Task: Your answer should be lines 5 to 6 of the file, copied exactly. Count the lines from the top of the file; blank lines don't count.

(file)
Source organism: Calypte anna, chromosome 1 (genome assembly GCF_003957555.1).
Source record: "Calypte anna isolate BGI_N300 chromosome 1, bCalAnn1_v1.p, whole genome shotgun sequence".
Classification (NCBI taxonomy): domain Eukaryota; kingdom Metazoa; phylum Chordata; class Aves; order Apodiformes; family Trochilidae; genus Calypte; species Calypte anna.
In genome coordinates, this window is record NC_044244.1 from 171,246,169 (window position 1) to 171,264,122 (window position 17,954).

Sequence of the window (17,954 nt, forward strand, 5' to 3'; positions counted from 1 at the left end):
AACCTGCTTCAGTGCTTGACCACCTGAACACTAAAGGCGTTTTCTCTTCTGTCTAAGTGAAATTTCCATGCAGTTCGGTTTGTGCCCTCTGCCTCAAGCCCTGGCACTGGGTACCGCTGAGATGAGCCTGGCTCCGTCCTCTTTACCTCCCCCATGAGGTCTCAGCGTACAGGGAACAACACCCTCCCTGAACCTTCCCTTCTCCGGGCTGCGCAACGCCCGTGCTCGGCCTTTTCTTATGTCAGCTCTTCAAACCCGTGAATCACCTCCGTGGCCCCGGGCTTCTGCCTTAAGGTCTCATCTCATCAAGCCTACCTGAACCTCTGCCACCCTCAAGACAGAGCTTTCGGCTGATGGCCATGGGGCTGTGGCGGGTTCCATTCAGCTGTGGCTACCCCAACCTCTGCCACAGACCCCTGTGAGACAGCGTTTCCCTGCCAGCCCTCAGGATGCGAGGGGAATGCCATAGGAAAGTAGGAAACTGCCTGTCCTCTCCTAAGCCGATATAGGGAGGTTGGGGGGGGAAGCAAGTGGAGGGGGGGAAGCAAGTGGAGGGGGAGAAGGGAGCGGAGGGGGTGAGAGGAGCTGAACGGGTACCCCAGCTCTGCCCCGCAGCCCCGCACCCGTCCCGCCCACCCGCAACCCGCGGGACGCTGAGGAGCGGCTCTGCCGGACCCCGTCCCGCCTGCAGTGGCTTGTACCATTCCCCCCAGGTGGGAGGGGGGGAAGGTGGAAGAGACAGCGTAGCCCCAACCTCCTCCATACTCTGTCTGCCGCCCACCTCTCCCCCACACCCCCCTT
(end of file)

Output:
Sequence of the window (17,954 nt, forward strand, 5' to 3'; positions counted from 1 at the left end):
AACCTGCTTCAGTGCTTGACCACCTGAACACTAAAGGCGTTTTCTCTTCTGTCTAAGTGAAATTTCCATGCAGTTCGGTTTGTGCCCTCTGCCTCAAGCCCTGGCACTGGGTACCGCTGAGATGAGCCTGGCTCCGTCCTCTTTACCTCCCCCATGAGGTCTCAGCGTACAGGGAACAACACCCTCCCTGAACCTTCCCTTCTCCGGGCTGCGCAACGCCCGTGCTCGGCCTTTTCTTATGTCAGCTCTTCAAACCCGTGAATCACCTCCGTGGCCCCGGGCTTCTGCCTTAAGGTCTCATCTCATCAAGCCTACCTGAACCTCTGCCACCCTCAAGACAGAGCTTTCGGCTGATGGCCATGGGGCTGTGGCGGGTTCCATTCAGCTGTGGCTACCCCAACCTCTGCCACAGACCCCTGTGAGACAGCGTTTCCCTGCCAGCCCTCAGGATGCGAGGGGAATGCCATAGGAAAGTAGGAAACTGCCTGTCCTCTCCTAAGCCGATATAGGGAGGTTGGGGGGGGAAGCAAGTGGAGGGGGGGAAGCAAGTGGAGGGGGAGAAGGGAGCGGAGGGGGTGAGAGGAGCTGAACGGGTACCCCAGCTCTGCCCCGCAGCCCCGCACCCGTCCCGCCCACCCGCAACCCGCGGGACGCTGAGGAGCGGCTCTGCCGGACCCCGTCCCGCCTGCAGTGGCTTGTACCATTCCCCCCAGGTGGGAGGGGGGGAAGGTGGAAGAGACAGCGTAGCCCCAACCTCCTCCATACTCTGTCTGCCGCCCACCTCTCCCCCACACCCCCCTT